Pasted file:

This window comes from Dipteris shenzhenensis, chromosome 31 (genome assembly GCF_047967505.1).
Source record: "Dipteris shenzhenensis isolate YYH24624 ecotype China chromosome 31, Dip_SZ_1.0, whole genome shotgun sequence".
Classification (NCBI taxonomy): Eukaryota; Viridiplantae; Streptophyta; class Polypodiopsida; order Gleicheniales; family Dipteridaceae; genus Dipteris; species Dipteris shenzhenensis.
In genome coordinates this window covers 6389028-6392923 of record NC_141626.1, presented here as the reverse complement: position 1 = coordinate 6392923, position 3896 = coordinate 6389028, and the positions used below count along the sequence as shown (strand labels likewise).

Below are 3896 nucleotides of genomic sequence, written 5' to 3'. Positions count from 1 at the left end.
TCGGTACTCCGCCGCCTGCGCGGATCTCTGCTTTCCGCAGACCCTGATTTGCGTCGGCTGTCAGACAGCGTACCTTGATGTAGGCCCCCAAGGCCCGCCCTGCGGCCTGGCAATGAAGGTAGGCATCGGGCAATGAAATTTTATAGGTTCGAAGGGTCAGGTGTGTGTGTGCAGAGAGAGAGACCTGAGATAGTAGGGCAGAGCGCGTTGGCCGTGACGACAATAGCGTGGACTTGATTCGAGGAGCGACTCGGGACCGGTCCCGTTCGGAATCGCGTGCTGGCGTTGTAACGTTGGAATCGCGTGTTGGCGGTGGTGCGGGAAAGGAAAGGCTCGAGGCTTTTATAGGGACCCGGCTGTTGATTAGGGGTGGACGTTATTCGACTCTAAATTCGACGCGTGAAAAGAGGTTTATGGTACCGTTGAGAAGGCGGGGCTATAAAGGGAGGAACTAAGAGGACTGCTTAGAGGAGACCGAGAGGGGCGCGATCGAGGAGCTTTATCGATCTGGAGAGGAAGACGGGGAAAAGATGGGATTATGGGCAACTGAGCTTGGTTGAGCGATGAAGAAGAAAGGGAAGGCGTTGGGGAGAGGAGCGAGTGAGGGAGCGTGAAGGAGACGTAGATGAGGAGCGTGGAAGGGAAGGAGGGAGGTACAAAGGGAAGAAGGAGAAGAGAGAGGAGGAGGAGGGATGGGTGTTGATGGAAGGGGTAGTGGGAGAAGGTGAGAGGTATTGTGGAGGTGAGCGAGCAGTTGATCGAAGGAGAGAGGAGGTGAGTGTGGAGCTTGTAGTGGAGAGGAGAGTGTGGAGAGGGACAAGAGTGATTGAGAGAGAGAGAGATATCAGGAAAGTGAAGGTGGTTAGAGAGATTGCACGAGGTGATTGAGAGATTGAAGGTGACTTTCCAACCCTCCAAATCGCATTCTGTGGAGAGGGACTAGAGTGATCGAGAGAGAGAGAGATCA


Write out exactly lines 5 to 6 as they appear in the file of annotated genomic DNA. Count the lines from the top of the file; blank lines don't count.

Below are 3896 nucleotides of genomic sequence, written 5' to 3'. Positions count from 1 at the left end.
TCGGTACTCCGCCGCCTGCGCGGATCTCTGCTTTCCGCAGACCCTGATTTGCGTCGGCTGTCAGACAGCGTACCTTGATGTAGGCCCCCAAGGCCCGCCCTGCGGCCTGGCAATGAAGGTAGGCATCGGGCAATGAAATTTTATAGGTTCGAAGGGTCAGGTGTGTGTGTGCAGAGAGAGAGACCTGAGATAGTAGGGCAGAGCGCGTTGGCCGTGACGACAATAGCGTGGACTTGATTCGAGGAGCGACTCGGGACCGGTCCCGTTCGGAATCGCGTGCTGGCGTTGTAACGTTGGAATCGCGTGTTGGCGGTGGTGCGGGAAAGGAAAGGCTCGAGGCTTTTATAGGGACCCGGCTGTTGATTAGGGGTGGACGTTATTCGACTCTAAATTCGACGCGTGAAAAGAGGTTTATGGTACCGTTGAGAAGGCGGGGCTATAAAGGGAGGAACTAAGAGGACTGCTTAGAGGAGACCGAGAGGGGCGCGATCGAGGAGCTTTATCGATCTGGAGAGGAAGACGGGGAAAAGATGGGATTATGGGCAACTGAGCTTGGTTGAGCGATGAAGAAGAAAGGGAAGGCGTTGGGGAGAGGAGCGAGTGAGGGAGCGTGAAGGAGACGTAGATGAGGAGCGTGGAAGGGAAGGAGGGAGGTACAAAGGGAAGAAGGAGAAGAGAGAGGAGGAGGAGGGATGGGTGTTGATGGAAGGGGTAGTGGGAGAAGGTGAGAGGTATTGTGGAGGTGAGCGAGCAGTTGATCGAAGGAGAGAGGAGGTGAGTGTGGAGCTTGTAGTGGAGAGGAGAGTGTGGAGAGGGACAAGAGTGATTGAGAGAGAGAGAGATATCAGGAAAGTGAAGGTGGTTAGAGAGATTGCACGAGGTGATTGAGAGATTGAAGGTGACTTTCCAACCCTCCAAATCGCATTCTGTGGAGAGGGACTAGAGTGATCGAGAGAGAGAGAGATCA